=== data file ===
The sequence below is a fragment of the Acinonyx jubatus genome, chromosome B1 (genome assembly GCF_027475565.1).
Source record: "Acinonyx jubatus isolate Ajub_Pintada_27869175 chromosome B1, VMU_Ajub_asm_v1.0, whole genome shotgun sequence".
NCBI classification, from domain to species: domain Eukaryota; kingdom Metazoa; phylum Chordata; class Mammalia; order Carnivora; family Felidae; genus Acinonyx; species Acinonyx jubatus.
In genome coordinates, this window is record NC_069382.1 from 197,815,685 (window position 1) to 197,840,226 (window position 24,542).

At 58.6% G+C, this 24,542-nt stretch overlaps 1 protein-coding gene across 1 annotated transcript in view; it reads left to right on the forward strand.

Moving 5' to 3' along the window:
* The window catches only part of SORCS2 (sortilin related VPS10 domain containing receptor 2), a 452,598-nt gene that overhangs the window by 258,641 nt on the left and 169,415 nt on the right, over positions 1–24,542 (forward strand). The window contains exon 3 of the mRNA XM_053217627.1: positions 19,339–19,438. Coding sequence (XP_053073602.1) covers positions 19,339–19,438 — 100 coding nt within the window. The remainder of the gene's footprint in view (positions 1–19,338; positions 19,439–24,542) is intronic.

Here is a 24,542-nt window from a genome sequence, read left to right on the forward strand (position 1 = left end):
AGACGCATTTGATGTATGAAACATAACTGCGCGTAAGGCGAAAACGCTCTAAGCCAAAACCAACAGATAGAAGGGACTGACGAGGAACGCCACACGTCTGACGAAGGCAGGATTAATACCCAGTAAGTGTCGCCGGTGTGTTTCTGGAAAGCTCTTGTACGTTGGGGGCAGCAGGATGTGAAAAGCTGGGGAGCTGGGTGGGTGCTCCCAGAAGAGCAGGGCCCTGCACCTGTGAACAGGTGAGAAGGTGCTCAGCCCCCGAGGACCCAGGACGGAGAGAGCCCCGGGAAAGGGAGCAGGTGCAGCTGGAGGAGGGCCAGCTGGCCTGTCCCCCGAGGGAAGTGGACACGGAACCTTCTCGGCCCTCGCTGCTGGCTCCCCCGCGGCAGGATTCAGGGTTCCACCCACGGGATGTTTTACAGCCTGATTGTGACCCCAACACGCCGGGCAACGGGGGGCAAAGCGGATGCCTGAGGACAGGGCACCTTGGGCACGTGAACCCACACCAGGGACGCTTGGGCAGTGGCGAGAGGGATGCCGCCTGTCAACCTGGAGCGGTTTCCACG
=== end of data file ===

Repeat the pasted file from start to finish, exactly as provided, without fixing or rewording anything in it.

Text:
The sequence below is a fragment of the Acinonyx jubatus genome, chromosome B1 (genome assembly GCF_027475565.1).
Source record: "Acinonyx jubatus isolate Ajub_Pintada_27869175 chromosome B1, VMU_Ajub_asm_v1.0, whole genome shotgun sequence".
NCBI classification, from domain to species: domain Eukaryota; kingdom Metazoa; phylum Chordata; class Mammalia; order Carnivora; family Felidae; genus Acinonyx; species Acinonyx jubatus.
In genome coordinates, this window is record NC_069382.1 from 197,815,685 (window position 1) to 197,840,226 (window position 24,542).

At 58.6% G+C, this 24,542-nt stretch overlaps 1 protein-coding gene across 1 annotated transcript in view; it reads left to right on the forward strand.

Moving 5' to 3' along the window:
* The window catches only part of SORCS2 (sortilin related VPS10 domain containing receptor 2), a 452,598-nt gene that overhangs the window by 258,641 nt on the left and 169,415 nt on the right, over positions 1–24,542 (forward strand). The window contains exon 3 of the mRNA XM_053217627.1: positions 19,339–19,438. Coding sequence (XP_053073602.1) covers positions 19,339–19,438 — 100 coding nt within the window. The remainder of the gene's footprint in view (positions 1–19,338; positions 19,439–24,542) is intronic.

Here is a 24,542-nt window from a genome sequence, read left to right on the forward strand (position 1 = left end):
AGACGCATTTGATGTATGAAACATAACTGCGCGTAAGGCGAAAACGCTCTAAGCCAAAACCAACAGATAGAAGGGACTGACGAGGAACGCCACACGTCTGACGAAGGCAGGATTAATACCCAGTAAGTGTCGCCGGTGTGTTTCTGGAAAGCTCTTGTACGTTGGGGGCAGCAGGATGTGAAAAGCTGGGGAGCTGGGTGGGTGCTCCCAGAAGAGCAGGGCCCTGCACCTGTGAACAGGTGAGAAGGTGCTCAGCCCCCGAGGACCCAGGACGGAGAGAGCCCCGGGAAAGGGAGCAGGTGCAGCTGGAGGAGGGCCAGCTGGCCTGTCCCCCGAGGGAAGTGGACACGGAACCTTCTCGGCCCTCGCTGCTGGCTCCCCCGCGGCAGGATTCAGGGTTCCACCCACGGGATGTTTTACAGCCTGATTGTGACCCCAACACGCCGGGCAACGGGGGGCAAAGCGGATGCCTGAGGACAGGGCACCTTGGGCACGTGAACCCACACCAGGGACGCTTGGGCAGTGGCGAGAGGGATGCCGCCTGTCAACCTGGAGCGGTTTCCACG